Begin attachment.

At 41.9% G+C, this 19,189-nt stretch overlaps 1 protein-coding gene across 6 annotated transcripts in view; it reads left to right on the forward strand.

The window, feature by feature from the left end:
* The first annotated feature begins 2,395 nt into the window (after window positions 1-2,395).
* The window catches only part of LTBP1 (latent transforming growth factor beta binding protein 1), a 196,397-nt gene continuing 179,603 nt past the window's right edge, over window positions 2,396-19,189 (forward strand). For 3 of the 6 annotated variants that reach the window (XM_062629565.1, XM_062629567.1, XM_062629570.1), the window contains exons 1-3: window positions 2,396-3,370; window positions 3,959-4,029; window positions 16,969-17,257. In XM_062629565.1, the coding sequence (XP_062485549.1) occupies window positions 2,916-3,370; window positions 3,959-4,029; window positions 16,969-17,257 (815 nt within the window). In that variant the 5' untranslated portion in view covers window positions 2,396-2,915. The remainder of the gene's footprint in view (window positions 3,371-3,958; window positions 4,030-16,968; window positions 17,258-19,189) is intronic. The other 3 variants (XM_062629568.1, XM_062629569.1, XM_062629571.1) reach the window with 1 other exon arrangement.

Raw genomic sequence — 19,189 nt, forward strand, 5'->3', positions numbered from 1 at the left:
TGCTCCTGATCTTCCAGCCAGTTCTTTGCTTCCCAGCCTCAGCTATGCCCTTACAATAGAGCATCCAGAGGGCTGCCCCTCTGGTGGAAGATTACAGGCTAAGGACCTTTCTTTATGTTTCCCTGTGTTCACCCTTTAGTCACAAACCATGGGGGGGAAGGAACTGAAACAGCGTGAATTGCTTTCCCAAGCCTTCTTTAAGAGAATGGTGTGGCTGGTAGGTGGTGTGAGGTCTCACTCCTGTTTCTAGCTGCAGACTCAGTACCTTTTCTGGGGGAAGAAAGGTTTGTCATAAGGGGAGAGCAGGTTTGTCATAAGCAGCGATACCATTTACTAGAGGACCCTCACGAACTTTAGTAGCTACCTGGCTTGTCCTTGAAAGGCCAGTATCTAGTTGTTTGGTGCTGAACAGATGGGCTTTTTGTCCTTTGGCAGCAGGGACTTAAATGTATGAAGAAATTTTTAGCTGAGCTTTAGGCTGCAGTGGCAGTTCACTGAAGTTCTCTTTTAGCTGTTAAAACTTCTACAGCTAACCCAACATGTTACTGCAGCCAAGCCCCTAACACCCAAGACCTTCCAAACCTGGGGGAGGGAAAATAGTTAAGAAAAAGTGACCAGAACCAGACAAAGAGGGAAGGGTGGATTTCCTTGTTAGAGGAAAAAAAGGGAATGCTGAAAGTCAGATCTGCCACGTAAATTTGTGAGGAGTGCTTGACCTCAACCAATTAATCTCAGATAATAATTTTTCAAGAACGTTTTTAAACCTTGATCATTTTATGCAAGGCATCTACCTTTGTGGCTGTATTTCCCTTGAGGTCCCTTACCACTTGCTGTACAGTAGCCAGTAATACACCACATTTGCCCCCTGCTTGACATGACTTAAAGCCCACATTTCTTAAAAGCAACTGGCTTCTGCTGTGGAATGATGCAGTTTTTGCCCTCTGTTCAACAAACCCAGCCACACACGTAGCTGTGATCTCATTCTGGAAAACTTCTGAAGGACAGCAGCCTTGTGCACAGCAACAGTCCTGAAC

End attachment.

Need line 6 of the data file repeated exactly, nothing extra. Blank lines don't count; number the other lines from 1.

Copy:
TGCTCCTGATCTTCCAGCCAGTTCTTTGCTTCCCAGCCTCAGCTATGCCCTTACAATAGAGCATCCAGAGGGCTGCCCCTCTGGTGGAAGATTACAGGCTAAGGACCTTTCTTTATGTTTCCCTGTGTTCACCCTTTAGTCACAAACCATGGGGGGGAAGGAACTGAAACAGCGTGAATTGCTTTCCCAAGCCTTCTTTAAGAGAATGGTGTGGCTGGTAGGTGGTGTGAGGTCTCACTCCTGTTTCTAGCTGCAGACTCAGTACCTTTTCTGGGGGAAGAAAGGTTTGTCATAAGGGGAGAGCAGGTTTGTCATAAGCAGCGATACCATTTACTAGAGGACCCTCACGAACTTTAGTAGCTACCTGGCTTGTCCTTGAAAGGCCAGTATCTAGTTGTTTGGTGCTGAACAGATGGGCTTTTTGTCCTTTGGCAGCAGGGACTTAAATGTATGAAGAAATTTTTAGCTGAGCTTTAGGCTGCAGTGGCAGTTCACTGAAGTTCTCTTTTAGCTGTTAAAACTTCTACAGCTAACCCAACATGTTACTGCAGCCAAGCCCCTAACACCCAAGACCTTCCAAACCTGGGGGAGGGAAAATAGTTAAGAAAAAGTGACCAGAACCAGACAAAGAGGGAAGGGTGGATTTCCTTGTTAGAGGAAAAAAAGGGAATGCTGAAAGTCAGATCTGCCACGTAAATTTGTGAGGAGTGCTTGACCTCAACCAATTAATCTCAGATAATAATTTTTCAAGAACGTTTTTAAACCTTGATCATTTTATGCAAGGCATCTACCTTTGTGGCTGTATTTCCCTTGAGGTCCCTTACCACTTGCTGTACAGTAGCCAGTAATACACCACATTTGCCCCCTGCTTGACATGACTTAAAGCCCACATTTCTTAAAAGCAACTGGCTTCTGCTGTGGAATGATGCAGTTTTTGCCCTCTGTTCAACAAACCCAGCCACACACGTAGCTGTGATCTCATTCTGGAAAACTTCTGAAGGACAGCAGCCTTGTGCACAGCAACAGTCCTGAAC